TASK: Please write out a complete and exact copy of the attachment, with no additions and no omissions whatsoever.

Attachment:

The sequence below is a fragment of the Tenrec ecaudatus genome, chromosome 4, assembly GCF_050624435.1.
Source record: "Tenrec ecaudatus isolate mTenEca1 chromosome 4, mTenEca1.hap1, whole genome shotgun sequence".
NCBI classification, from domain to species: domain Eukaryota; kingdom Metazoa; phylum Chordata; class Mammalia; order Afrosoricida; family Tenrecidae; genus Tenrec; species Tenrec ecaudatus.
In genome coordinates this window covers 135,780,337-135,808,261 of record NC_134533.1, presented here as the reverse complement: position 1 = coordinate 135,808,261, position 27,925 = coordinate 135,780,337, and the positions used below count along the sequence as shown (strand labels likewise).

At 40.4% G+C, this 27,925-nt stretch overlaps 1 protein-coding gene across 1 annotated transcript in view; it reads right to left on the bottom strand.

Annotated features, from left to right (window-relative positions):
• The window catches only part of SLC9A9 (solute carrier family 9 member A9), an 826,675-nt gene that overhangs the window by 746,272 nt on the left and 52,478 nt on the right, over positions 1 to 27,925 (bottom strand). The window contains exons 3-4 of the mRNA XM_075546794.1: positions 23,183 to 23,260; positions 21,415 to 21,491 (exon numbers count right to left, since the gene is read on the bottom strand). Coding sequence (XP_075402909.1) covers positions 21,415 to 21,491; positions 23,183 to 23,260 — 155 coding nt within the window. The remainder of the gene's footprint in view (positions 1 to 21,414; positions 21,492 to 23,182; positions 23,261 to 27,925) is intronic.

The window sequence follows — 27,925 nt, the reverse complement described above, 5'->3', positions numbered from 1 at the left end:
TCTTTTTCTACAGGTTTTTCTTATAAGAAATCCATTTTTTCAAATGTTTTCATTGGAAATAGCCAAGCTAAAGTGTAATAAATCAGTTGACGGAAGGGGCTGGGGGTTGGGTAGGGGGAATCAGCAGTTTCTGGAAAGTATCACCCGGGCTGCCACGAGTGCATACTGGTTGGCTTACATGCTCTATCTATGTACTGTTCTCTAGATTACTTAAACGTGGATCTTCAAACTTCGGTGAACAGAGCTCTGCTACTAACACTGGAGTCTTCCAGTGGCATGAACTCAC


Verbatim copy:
The sequence below is a fragment of the Tenrec ecaudatus genome, chromosome 4, assembly GCF_050624435.1.
Source record: "Tenrec ecaudatus isolate mTenEca1 chromosome 4, mTenEca1.hap1, whole genome shotgun sequence".
NCBI classification, from domain to species: domain Eukaryota; kingdom Metazoa; phylum Chordata; class Mammalia; order Afrosoricida; family Tenrecidae; genus Tenrec; species Tenrec ecaudatus.
In genome coordinates this window covers 135,780,337-135,808,261 of record NC_134533.1, presented here as the reverse complement: position 1 = coordinate 135,808,261, position 27,925 = coordinate 135,780,337, and the positions used below count along the sequence as shown (strand labels likewise).

At 40.4% G+C, this 27,925-nt stretch overlaps 1 protein-coding gene across 1 annotated transcript in view; it reads right to left on the bottom strand.

Annotated features, from left to right (window-relative positions):
• The window catches only part of SLC9A9 (solute carrier family 9 member A9), an 826,675-nt gene that overhangs the window by 746,272 nt on the left and 52,478 nt on the right, over positions 1 to 27,925 (bottom strand). The window contains exons 3-4 of the mRNA XM_075546794.1: positions 23,183 to 23,260; positions 21,415 to 21,491 (exon numbers count right to left, since the gene is read on the bottom strand). Coding sequence (XP_075402909.1) covers positions 21,415 to 21,491; positions 23,183 to 23,260 — 155 coding nt within the window. The remainder of the gene's footprint in view (positions 1 to 21,414; positions 21,492 to 23,182; positions 23,261 to 27,925) is intronic.

The window sequence follows — 27,925 nt, the reverse complement described above, 5'->3', positions numbered from 1 at the left end:
TCTTTTTCTACAGGTTTTTCTTATAAGAAATCCATTTTTTCAAATGTTTTCATTGGAAATAGCCAAGCTAAAGTGTAATAAATCAGTTGACGGAAGGGGCTGGGGGTTGGGTAGGGGGAATCAGCAGTTTCTGGAAAGTATCACCCGGGCTGCCACGAGTGCATACTGGTTGGCTTACATGCTCTATCTATGTACTGTTCTCTAGATTACTTAAACGTGGATCTTCAAACTTCGGTGAACAGAGCTCTGCTACTAACACTGGAGTCTTCCAGTGGCATGAACTCAC